Re-imagining life in the wake of Nazism

Michaela Bax-Leaney

Holocaust studies as we know and engage it with today, as Michael Rothberg points out, is rooted in a relatively recent set of ideas – as early as the 1990s and early 2000s. Yet what is even more recent, in my mind at least, are meaningful discussions about the nuances and practicalities of daily life in post-war Germany. What does one do in the wake of the Holocaust? How do people, and how do nations, come to terms with those events?

Werner Sollors documents one way in which the American military and bureaucratic machine attempted to deal with what they dubbed the task of ‘denazification’ – through the use of the fragebogen. But as Sollors notes, these widely distributed surveys were woefully unfit for the task at hand.

This is perhaps not surprising given that, as Mary Fulbrook argues, even those who were implicated in war crimes were often not charged, or were charged very leniently. Fulbrook raises an interesting standard around the notion of culpability, noting that there simply is no one size fits all way to address the task of denazification. The legal system as it existed well into the 1970s and 80s, and the American fragebogen, are both stark examples of the failures of the Allies in the post-war period.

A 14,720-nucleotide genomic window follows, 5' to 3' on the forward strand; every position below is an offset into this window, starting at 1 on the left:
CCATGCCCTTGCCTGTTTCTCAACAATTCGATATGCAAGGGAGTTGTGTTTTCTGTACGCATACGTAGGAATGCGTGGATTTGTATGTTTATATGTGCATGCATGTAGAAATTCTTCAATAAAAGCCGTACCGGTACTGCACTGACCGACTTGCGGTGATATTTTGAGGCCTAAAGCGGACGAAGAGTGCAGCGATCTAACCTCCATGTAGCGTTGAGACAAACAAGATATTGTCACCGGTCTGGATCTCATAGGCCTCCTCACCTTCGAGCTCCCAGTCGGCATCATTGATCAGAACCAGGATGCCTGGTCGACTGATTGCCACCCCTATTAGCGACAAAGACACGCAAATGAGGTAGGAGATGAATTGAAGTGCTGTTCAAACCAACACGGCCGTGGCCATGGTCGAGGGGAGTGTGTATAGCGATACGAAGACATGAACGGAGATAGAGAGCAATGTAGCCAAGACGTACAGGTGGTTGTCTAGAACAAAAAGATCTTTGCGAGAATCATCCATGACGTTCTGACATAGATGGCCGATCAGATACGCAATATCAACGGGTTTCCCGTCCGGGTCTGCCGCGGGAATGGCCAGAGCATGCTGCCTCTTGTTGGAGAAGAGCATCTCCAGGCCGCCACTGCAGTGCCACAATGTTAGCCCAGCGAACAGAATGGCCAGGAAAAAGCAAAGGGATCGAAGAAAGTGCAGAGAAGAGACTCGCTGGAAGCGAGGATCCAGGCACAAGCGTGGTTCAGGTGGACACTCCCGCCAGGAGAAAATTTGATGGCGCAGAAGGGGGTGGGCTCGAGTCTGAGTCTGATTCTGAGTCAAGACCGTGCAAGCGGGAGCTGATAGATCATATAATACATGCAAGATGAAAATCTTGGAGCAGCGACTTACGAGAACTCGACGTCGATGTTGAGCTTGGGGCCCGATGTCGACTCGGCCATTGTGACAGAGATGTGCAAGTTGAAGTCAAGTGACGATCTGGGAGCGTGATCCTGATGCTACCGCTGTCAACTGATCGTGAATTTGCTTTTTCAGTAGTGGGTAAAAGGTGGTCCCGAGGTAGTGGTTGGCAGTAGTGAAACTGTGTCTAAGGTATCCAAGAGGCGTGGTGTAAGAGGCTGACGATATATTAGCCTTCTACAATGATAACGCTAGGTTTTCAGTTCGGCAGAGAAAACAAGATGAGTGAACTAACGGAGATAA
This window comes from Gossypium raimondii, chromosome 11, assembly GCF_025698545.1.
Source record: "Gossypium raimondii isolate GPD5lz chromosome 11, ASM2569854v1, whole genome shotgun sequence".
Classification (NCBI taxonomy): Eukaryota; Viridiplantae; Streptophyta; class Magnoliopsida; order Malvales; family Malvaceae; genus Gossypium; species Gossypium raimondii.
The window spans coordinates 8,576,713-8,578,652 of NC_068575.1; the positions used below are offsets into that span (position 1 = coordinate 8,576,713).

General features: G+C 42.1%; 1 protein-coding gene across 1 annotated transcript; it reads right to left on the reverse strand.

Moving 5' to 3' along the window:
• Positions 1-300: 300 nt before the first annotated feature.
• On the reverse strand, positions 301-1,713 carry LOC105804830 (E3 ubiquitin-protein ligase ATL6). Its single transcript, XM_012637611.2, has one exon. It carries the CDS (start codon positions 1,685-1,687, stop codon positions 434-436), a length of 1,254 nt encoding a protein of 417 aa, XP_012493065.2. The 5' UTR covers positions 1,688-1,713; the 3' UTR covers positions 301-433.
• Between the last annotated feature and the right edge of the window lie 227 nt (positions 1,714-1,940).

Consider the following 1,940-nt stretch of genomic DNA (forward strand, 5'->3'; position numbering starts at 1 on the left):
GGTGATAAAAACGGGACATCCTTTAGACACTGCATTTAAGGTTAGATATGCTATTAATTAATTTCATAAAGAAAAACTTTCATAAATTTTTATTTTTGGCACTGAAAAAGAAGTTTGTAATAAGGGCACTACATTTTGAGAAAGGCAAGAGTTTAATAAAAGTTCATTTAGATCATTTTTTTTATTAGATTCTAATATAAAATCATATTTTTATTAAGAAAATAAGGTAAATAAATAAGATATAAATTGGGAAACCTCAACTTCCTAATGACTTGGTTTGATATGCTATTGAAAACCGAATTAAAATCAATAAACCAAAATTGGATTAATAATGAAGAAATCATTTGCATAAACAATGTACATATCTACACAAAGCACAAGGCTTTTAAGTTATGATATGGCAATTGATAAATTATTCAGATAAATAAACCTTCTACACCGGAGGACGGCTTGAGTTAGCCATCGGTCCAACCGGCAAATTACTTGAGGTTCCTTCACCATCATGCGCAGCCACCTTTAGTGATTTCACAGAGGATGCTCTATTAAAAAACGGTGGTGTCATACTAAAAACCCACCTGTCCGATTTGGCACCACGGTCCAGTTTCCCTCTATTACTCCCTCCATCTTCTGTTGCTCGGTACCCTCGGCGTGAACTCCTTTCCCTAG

I think Helmut Walser Smith touches on a nuance in which the aforementioned authors were lacking – the hard and yet often most meaningful instances of this labour of forgiveness and reconciliation were done by local actors in their own communities. The Nazi Party rose from the wounded Germany pride (to be sure, this was coupled with virulent antisemitism and xenophobia, which is not to be minimized), a pride that had been wounded by the actions of outsiders. It makes sense that in order to rebuild those human connections, that difficult and extraordinarily necessary work was best done in communities, for the same reasons Rothberg gives for those initial conversations about the legacy of the Holocaust were had internally. However, Rothberg also makes the important point that, particularly as the political compass of the Western voter shift right, that there is also a way to engage in those conversations cross-border.

One Reply to “Re-imagining life in the wake of Nazism”

  1. Hi Michaela! I like how you incorporated the readings’ themes in your blog by using a comparison-contrast method and ending with Smith’s article. The top-down approach to denazification failed to address the roots of Nazism: the German people themselves. Bottom-up approaches, such as local communities working with Jewish returnees or visitors, proved more effective at addressing the complexity of denazification and collective guilt than a bureaucratic questionnaire. It’s easy to oversimplify the complexity of a post-war Germany with the Fragebogen. It’s a much harder task to understand how a nation can address the insurmountable guilt, the loss of identity, and the international humiliation that Germany faced.

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